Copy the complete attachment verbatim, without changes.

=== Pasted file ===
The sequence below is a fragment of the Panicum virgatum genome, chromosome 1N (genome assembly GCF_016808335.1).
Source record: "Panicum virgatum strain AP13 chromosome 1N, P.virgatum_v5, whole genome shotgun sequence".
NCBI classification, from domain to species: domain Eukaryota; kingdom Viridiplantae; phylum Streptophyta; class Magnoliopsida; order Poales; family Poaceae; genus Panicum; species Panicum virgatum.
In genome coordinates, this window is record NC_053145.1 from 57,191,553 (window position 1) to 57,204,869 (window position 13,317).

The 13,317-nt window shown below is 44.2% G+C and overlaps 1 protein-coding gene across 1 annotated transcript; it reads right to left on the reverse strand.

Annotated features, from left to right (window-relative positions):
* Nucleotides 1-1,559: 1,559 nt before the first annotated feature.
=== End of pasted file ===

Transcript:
The sequence below is a fragment of the Panicum virgatum genome, chromosome 1N (genome assembly GCF_016808335.1).
Source record: "Panicum virgatum strain AP13 chromosome 1N, P.virgatum_v5, whole genome shotgun sequence".
NCBI classification, from domain to species: domain Eukaryota; kingdom Viridiplantae; phylum Streptophyta; class Magnoliopsida; order Poales; family Poaceae; genus Panicum; species Panicum virgatum.
In genome coordinates, this window is record NC_053145.1 from 57,191,553 (window position 1) to 57,204,869 (window position 13,317).

The 13,317-nt window shown below is 44.2% G+C and overlaps 1 protein-coding gene across 1 annotated transcript; it reads right to left on the reverse strand.

Annotated features, from left to right (window-relative positions):
* Nucleotides 1-1,559: 1,559 nt before the first annotated feature.